Tag Archives: mayday

The Mayday protest I attended in Dallas had about 150 participants.


Mark York and Lorraine Montemayor of Dallas AFL-CIO were among the Mayday protesters

It was probably the largest Mayday Protest in Dallas since the anti-communist witch hunt began in 1946. Certainly, it was the biggest one I’ve seen, because we normally don’t have anything at all on International Workers Day. Even if we had, it wouldn’t have had union support.

There were Mayday actions all over the United States, for a change. Usually, they have them all over the world EXCEPT for the United States. That’s how things are changing.

What Do We Get Done?

I’ll be the first to admit that the Mayday protesters were there for different reasons. A lot of them probably didn’t know that the Workers Defense Project had organized the event specifically to target Wells Fargo Bank for having financed the scandalous immigrant detention centers in Texas. It’s not likely that Wells Fargo management is going to change its habits just because of this picket, so people might legitimately ask, why come?

I can think of a list of reasons:

  • Every public action is a training ground for the future struggles that will, must, come
  • Well-done actions help us get better organized for the future
  • When people see us protesting, they are just a little bit less afraid than before
  • We need to develop leaders, and leadership comes out of struggle
  • Camaraderie feels right, feels good
  • Taking sides against our common foes feels right, feels good
  • Our actions impart critical information not otherwise available

A Workers Defense Project staffer named Jason gathered contact info for all the participants 

So, in the short run, people protest because we like doing it. In the longer run, we do it because the general direction of politics in the United States is going against working people and must be changed. Building a strong workers’ movement isn’t just one of many ways to change America, it is ultimately the only way.

It’s Not Easy

Building a workers movement that can stand up to our employers will not happen spontaneously. It will have to be built, and it will take hard work. Right now, Americans do not understand what is happening to them and they don’t know what to do about it. Even if they did, they’re mostly too afraid to try. Every person who turns out for public actions is chipping away at those obstacles!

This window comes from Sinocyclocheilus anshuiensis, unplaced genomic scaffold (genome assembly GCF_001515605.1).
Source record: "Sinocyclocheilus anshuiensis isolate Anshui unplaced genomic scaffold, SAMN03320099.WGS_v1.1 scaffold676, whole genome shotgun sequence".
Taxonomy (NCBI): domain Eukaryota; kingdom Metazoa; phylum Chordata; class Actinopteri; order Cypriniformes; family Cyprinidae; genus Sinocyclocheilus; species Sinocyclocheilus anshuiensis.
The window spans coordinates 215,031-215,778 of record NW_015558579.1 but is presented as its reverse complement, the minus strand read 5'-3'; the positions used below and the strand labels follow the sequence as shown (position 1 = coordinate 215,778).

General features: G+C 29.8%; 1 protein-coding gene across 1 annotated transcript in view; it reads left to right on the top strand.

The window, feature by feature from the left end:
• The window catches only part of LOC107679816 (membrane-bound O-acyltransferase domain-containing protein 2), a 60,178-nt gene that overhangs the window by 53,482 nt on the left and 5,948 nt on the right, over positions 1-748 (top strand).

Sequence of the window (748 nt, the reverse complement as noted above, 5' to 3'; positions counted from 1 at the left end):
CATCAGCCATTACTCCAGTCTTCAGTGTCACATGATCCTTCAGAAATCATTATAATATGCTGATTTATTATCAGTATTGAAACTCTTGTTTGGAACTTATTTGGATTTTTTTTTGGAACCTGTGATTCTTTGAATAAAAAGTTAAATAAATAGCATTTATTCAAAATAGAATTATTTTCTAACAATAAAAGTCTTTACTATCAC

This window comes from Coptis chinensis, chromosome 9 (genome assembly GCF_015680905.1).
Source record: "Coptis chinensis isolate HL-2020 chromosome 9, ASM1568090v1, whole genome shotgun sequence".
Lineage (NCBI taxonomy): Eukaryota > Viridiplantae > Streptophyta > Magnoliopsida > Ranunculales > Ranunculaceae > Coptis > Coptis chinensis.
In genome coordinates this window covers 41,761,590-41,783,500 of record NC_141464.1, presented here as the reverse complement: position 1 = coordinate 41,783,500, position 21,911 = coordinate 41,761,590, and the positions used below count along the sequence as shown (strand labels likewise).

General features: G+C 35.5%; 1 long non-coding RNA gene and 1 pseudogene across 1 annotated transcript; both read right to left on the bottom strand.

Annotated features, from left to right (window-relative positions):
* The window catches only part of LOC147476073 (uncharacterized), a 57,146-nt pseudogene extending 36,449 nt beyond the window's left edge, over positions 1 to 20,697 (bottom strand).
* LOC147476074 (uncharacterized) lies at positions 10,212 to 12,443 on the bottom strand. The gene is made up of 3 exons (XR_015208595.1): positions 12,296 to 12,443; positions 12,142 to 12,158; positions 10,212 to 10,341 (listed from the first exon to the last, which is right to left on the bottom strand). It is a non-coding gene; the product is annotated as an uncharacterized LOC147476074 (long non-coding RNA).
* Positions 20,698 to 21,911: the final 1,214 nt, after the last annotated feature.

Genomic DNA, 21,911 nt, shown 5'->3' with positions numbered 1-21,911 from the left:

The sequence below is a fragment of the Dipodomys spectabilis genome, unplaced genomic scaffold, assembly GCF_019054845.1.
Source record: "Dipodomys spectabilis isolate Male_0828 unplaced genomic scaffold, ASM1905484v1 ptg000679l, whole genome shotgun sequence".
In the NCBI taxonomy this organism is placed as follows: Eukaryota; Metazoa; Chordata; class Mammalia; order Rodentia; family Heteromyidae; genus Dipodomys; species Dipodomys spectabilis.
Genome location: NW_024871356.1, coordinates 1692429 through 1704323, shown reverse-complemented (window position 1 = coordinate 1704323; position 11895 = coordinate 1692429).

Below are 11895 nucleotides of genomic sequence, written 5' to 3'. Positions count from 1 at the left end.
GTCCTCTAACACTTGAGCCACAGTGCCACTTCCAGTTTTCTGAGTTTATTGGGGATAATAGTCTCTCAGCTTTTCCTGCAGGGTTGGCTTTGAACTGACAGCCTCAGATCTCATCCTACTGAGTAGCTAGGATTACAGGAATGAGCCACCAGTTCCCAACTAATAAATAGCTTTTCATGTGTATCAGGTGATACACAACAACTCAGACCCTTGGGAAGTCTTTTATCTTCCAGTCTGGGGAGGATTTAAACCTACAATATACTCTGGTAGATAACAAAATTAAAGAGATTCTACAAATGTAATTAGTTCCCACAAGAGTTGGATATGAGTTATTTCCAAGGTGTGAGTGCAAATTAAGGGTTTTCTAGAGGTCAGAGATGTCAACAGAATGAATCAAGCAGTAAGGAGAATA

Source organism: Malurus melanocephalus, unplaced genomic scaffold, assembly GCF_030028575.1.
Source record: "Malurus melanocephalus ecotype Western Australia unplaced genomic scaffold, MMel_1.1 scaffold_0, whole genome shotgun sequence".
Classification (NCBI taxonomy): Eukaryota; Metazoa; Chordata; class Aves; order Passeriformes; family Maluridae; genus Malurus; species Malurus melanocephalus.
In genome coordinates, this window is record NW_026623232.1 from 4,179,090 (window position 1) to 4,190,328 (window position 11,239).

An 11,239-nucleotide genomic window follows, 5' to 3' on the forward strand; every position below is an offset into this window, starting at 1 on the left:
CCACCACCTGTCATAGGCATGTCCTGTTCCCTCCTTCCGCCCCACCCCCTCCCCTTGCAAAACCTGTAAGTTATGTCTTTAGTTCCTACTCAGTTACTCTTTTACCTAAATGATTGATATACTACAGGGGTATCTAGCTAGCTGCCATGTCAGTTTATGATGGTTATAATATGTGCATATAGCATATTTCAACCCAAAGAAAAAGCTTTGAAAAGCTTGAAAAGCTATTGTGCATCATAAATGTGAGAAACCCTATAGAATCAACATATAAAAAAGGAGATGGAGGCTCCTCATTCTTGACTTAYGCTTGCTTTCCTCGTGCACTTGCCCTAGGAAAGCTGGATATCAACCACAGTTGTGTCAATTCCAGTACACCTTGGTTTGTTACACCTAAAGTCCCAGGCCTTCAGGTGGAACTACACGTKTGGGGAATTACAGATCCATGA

-Gene Lantz

Find me at at 9 AM Central Time every Saturday




The official report says only 38,000 jobs were added to the U.S. economy in May. Economists say 200,000/month are needed. At the same time, the unemployment rate dropped because so many unemployed people answered “no” when they were asked if they were looking for a job. They call that “dropping out of the labor force.” The participation rate has been really low since 2008.

If they counted the people too discouraged to look for a job and the millions of people forced against their will to hold part-time jobs, the unemployment rate would be 10-11% and it would make a lot more sense.

Shorten the working hours

The obvious solution to the ravages of unemployment is to shorten working hours. One could write an entire history of the United States just on the issue of the fight to decrease the hours of work. The fight reached its zenith with the worldwide political strike of May 1, 1886, which focused on Chicago. They hanged the leaders of the 8 hour day movement.

Unions in the Congress of Industrial Organizations (CIO) demanded lower working hours throughout their history. “30 for 40 with no cut in pay” was their demand, and they kept it up until they disappeared into the AFL-CIO in 1955. Since then, unions have asked for more wages and more benefits, but not for shorter hours. I don’t know why.

Our big partial victory was the 1938 Fair Labor Standards Act, which mandated that employers pay time-and-a-half when hourly workers put in more than 40 hours in a week. They have been fighting over that act since then. The current battle is because President Obama wants more workers to qualify for overtime pay, and the bosses, of course, don’t. They’d like to hang the President, too.

–Gene Lantz